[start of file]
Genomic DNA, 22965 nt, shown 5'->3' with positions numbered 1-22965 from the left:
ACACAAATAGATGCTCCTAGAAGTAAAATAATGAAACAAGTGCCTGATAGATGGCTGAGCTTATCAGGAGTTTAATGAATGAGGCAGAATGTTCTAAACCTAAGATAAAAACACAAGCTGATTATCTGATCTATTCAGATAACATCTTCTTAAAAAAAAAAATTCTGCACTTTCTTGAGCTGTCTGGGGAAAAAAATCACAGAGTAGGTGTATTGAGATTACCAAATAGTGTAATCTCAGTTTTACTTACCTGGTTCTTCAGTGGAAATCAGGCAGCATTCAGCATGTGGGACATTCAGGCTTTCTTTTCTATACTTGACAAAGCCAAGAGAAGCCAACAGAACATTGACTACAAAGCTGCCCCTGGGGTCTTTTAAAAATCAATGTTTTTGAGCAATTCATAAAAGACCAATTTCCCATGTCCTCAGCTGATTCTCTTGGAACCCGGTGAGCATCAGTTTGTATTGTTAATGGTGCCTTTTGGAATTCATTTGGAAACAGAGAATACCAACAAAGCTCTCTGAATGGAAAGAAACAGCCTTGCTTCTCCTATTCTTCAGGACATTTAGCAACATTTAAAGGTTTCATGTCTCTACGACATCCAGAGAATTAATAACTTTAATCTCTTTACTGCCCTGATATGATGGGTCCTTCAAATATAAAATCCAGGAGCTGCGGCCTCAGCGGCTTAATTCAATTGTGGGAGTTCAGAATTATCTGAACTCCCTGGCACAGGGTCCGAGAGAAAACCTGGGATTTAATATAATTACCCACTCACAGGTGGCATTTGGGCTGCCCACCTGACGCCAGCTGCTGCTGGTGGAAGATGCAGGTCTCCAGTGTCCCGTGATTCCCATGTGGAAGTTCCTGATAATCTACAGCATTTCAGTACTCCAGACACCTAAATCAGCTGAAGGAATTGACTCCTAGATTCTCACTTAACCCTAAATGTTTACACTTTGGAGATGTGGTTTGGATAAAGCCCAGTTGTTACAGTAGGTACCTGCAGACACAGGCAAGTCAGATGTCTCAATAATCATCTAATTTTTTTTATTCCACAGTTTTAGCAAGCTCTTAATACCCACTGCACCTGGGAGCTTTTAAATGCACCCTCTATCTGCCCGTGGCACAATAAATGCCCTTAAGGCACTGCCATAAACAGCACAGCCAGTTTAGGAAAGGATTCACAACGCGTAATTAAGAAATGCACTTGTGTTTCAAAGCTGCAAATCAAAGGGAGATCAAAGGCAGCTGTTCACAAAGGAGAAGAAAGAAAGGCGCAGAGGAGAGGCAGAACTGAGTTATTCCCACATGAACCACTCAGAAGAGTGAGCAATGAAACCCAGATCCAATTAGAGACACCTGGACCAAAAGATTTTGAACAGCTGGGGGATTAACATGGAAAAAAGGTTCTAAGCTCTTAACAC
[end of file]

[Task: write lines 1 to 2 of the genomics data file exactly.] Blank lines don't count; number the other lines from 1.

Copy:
Genomic DNA, 22965 nt, shown 5'->3' with positions numbered 1-22965 from the left:
ACACAAATAGATGCTCCTAGAAGTAAAATAATGAAACAAGTGCCTGATAGATGGCTGAGCTTATCAGGAGTTTAATGAATGAGGCAGAATGTTCTAAACCTAAGATAAAAACACAAGCTGATTATCTGATCTATTCAGATAACATCTTCTTAAAAAAAAAAATTCTGCACTTTCTTGAGCTGTCTGGGGAAAAAAATCACAGAGTAGGTGTATTGAGATTACCAAATAGTGTAATCTCAGTTTTACTTACCTGGTTCTTCAGTGGAAATCAGGCAGCATTCAGCATGTGGGACATTCAGGCTTTCTTTTCTATACTTGACAAAGCCAAGAGAAGCCAACAGAACATTGACTACAAAGCTGCCCCTGGGGTCTTTTAAAAATCAATGTTTTTGAGCAATTCATAAAAGACCAATTTCCCATGTCCTCAGCTGATTCTCTTGGAACCCGGTGAGCATCAGTTTGTATTGTTAATGGTGCCTTTTGGAATTCATTTGGAAACAGAGAATACCAACAAAGCTCTCTGAATGGAAAGAAACAGCCTTGCTTCTCCTATTCTTCAGGACATTTAGCAACATTTAAAGGTTTCATGTCTCTACGACATCCAGAGAATTAATAACTTTAATCTCTTTACTGCCCTGATATGATGGGTCCTTCAAATATAAAATCCAGGAGCTGCGGCCTCAGCGGCTTAATTCAATTGTGGGAGTTCAGAATTATCTGAACTCCCTGGCACAGGGTCCGAGAGAAAACCTGGGATTTAATATAATTACCCACTCACAGGTGGCATTTGGGCTGCCCACCTGACGCCAGCTGCTGCTGGTGGAAGATGCAGGTCTCCAGTGTCCCGTGATTCCCATGTGGAAGTTCCTGATAATCTACAGCATTTCAGTACTCCAGACACCTAAATCAGCTGAAGGAATTGACTCCTAGATTCTCACTTAACCCTAAATGTTTACACTTTGGAGATGTGGTTTGGATAAAGCCCAGTTGTTACAGTAGGTACCTGCAGACACAGGCAAGTCAGATGTCTCAATAATCATCTAATTTTTTTTATTCCACAGTTTTAGCAAGCTCTTAATACCCACTGCACCTGGGAGCTTTTAAATGCACCCTCTATCTGCCCGTGGCACAATAAATGCCCTTAAGGCACTGCCATAAACAGCACAGCCAGTTTAGGAAAGGATTCACAACGCGTAATTAAGAAATGCACTTGTGTTTCAAAGCTGCAAATCAAAGGGAGATCAAAGGCAGCTGTTCACAAAGGAGAAGAAAGAAAGGCGCAGAGGAGAGGCAGAACTGAGTTATTCCCACATGAACCACTCAGAAGAGTGAGCAATGAAACCCAGATCCAATTAGAGACACCTGGACCAAAAGATTTTGAACAGCTGGGGGATTAACATGGAAAAAAGGTTCTAAGCTCTTAACAC